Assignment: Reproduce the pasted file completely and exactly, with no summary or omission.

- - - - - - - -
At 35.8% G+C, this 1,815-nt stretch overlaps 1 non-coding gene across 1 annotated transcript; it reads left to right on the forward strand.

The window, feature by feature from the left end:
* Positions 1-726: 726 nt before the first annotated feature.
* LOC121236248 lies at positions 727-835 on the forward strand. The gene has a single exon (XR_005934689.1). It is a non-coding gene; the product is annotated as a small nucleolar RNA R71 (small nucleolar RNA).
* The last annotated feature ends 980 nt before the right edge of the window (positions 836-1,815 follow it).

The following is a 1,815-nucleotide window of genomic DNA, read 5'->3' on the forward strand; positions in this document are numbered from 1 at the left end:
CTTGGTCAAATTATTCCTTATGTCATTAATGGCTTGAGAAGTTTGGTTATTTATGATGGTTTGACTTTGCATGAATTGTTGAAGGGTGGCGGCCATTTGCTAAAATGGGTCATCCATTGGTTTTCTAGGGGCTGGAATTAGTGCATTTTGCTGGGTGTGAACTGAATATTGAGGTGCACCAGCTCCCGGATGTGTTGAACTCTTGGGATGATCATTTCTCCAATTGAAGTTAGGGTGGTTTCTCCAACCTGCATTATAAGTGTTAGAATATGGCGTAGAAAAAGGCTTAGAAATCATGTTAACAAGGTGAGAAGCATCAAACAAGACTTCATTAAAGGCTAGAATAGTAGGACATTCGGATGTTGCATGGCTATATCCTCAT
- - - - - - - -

At 35.8% G+C, this 1,815-nt stretch overlaps 1 non-coding gene across 1 annotated transcript; it reads left to right on the forward strand.

The window, feature by feature from the left end:
* Positions 1-726: 726 nt before the first annotated feature.
* LOC121236248 lies at positions 727-835 on the forward strand. The gene has a single exon (XR_005934689.1). It is a non-coding gene; the product is annotated as a small nucleolar RNA R71 (small nucleolar RNA).
* The last annotated feature ends 980 nt before the right edge of the window (positions 836-1,815 follow it).

The following is a 1,815-nucleotide window of genomic DNA, read 5'->3' on the forward strand; positions in this document are numbered from 1 at the left end:
CTTGGTCAAATTATTCCTTATGTCATTAATGGCTTGAGAAGTTTGGTTATTTATGATGGTTTGACTTTGCATGAATTGTTGAAGGGTGGCGGCCATTTGCTAAAATGGGTCATCCATTGGTTTTCTAGGGGCTGGAATTAGTGCATTTTGCTGGGTGTGAACTGAATATTGAGGTGCACCAGCTCCCGGATGTGTTGAACTCTTGGGATGATCATTTCTCCAATTGAAGTTAGGGTGGTTTCTCCAACCTGCATTATAAGTGTTAGAATATGGCGTAGAAAAAGGCTTAGAAATCATGTTAACAAGGTGAGAAGCATCAAACAAGACTTCATTAAAGGCTAGAATAGTAGGACATTCGGATGTTGCATGGCTATATCCTCAT